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Another notable aspect of the event was the act of prostration carried out by the chief minister and certain elders of the Tangkhul community during the blessing and presentation ceremony. Prostrating as a form of goodwill is widely practiced across various cultures and traditions. Unlike kneeling or bowing, it serves as a gesture of reverence towards rulers, authorities, elders, and superiors. During the event, the chief minister of Manipur, who appeared to embody the role of a younger brother of the Tangkhul community, performed a prostration before certain elders and politicians. This act was reciprocated by some village chiefs, elders, and political figures of the Tangkhul community. The demonstration of this ‘good gesture’ sparked debates and became a focal point of discussions both on and off social media. Such an act of prostration was unsolicited to many, as it is not the practice of the Tangkhus in particular, and other Naga tribes in general, and thus the act was viewed as compromising the Tangkhul Naga identity, culture, and practices of the various Naga tribes by many people. The act of prostration also go against the principle of Christian teaching of ‘thou shall not worship other than me [God].’ Hence, the prostration was seen as another act of cultural domination of the majority group and dilution of the belief of other religious practices.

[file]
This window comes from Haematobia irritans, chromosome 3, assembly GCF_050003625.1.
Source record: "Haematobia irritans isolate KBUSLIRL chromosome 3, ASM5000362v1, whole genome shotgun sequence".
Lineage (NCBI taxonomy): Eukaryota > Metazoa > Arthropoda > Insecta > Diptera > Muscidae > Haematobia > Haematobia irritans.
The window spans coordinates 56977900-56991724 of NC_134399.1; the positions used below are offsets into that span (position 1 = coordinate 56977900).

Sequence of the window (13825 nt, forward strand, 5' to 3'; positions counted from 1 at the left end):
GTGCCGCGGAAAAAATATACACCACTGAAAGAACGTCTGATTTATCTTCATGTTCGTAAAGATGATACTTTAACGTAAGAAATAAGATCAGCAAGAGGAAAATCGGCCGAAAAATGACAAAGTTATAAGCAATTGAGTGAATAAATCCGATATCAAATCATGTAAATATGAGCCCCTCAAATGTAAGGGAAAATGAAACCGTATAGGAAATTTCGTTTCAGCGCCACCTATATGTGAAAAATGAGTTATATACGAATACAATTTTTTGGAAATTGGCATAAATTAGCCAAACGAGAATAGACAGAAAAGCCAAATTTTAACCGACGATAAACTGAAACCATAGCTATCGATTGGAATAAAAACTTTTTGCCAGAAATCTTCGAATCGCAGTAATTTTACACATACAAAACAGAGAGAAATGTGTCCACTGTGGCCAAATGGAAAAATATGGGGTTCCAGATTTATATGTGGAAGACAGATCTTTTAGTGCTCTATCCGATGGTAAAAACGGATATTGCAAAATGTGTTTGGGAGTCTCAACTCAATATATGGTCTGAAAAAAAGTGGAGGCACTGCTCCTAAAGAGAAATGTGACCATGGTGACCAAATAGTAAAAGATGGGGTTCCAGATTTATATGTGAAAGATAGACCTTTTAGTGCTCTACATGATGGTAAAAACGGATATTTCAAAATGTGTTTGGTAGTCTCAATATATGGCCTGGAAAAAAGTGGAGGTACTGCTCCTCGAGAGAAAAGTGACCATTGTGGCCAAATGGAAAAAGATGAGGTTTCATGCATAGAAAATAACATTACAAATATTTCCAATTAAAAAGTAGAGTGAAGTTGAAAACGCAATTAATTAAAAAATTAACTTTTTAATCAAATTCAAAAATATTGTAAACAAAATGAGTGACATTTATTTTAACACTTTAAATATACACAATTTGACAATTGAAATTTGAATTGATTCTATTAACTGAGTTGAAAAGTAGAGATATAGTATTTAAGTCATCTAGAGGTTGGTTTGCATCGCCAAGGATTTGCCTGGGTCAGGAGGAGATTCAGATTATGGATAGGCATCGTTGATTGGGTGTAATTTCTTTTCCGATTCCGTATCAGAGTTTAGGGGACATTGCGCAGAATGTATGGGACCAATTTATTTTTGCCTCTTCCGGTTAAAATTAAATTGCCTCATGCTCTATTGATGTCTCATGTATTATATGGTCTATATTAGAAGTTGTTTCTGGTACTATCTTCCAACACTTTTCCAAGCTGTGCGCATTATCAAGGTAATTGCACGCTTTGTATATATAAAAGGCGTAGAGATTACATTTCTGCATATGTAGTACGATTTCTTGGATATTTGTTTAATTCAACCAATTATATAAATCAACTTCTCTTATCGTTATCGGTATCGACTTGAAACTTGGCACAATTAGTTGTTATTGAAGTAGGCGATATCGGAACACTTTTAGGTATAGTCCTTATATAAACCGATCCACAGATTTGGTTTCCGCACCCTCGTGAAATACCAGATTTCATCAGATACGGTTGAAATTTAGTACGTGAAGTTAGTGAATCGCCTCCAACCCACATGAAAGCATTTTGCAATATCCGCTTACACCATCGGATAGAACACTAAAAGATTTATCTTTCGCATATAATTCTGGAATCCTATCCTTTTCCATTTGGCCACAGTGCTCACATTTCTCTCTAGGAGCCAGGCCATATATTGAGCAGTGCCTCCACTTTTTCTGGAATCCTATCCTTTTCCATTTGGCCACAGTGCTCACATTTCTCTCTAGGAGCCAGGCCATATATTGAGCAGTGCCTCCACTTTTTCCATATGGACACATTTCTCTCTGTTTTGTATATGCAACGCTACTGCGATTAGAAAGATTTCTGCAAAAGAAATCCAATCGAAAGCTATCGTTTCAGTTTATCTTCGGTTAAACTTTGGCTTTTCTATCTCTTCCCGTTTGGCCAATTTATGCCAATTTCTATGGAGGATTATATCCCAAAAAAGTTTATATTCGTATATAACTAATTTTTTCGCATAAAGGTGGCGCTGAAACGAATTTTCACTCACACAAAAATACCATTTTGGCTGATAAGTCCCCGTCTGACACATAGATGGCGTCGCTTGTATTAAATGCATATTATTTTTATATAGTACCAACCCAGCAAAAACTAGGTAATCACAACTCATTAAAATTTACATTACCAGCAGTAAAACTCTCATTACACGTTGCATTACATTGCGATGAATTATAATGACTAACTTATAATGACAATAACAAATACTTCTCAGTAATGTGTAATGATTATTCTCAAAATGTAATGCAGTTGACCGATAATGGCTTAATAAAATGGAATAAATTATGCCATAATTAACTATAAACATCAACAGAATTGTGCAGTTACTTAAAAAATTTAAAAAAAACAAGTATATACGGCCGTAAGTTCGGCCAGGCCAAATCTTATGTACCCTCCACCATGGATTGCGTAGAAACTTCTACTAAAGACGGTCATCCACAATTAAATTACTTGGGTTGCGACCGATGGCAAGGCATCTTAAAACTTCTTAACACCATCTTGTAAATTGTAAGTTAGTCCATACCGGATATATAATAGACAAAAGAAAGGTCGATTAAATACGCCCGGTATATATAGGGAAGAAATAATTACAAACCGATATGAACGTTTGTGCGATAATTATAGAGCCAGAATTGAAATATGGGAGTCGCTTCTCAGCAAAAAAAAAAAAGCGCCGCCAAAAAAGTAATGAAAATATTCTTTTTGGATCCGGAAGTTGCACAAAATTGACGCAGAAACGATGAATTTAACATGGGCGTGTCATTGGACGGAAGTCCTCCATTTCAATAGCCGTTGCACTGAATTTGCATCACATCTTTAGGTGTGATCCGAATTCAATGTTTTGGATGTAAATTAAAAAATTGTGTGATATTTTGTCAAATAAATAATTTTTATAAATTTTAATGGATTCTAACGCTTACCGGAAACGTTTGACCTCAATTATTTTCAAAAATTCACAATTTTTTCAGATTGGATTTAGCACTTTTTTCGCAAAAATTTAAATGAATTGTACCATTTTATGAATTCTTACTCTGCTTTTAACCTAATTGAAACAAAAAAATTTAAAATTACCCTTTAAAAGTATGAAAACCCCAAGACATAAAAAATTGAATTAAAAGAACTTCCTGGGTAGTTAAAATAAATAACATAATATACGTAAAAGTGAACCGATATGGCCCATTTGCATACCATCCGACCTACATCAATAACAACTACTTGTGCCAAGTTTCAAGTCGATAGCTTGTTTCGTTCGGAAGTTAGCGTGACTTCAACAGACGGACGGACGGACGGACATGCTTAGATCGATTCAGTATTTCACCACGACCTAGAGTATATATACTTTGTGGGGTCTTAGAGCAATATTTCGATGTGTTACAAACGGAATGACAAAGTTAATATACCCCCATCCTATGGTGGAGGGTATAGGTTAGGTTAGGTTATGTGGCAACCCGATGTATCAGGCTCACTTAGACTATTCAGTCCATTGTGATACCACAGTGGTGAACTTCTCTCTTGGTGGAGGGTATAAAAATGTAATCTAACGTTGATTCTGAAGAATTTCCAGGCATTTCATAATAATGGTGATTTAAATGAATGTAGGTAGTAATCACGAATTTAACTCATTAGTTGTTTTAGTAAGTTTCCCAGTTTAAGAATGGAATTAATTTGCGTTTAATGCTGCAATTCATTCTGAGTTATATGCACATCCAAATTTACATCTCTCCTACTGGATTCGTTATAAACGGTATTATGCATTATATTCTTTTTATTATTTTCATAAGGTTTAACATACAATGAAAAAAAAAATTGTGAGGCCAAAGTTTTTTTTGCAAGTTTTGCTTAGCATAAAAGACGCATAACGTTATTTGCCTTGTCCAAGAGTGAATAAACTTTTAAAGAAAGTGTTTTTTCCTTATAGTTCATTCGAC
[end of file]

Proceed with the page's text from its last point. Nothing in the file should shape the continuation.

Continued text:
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Another declaration made by the chief minister on the same occasion was on the ownership of Luirim phee/kachon, (Phee in Meitei language and Kachon in Tangkhul dialect, meaning Shawl) the CM affirmed that: “Luirim phee du, ngashidi eikhoiki oramkhre Tangkhul kisu oiramde, Meiteikisu oiramde, eikhoiki [Meitei ka Tangkhul] gi oiramkhre!” (“The Luirim phee neither belongs to Tangkhul, nor it belongs to Meitei, but today, it belongs to us!”).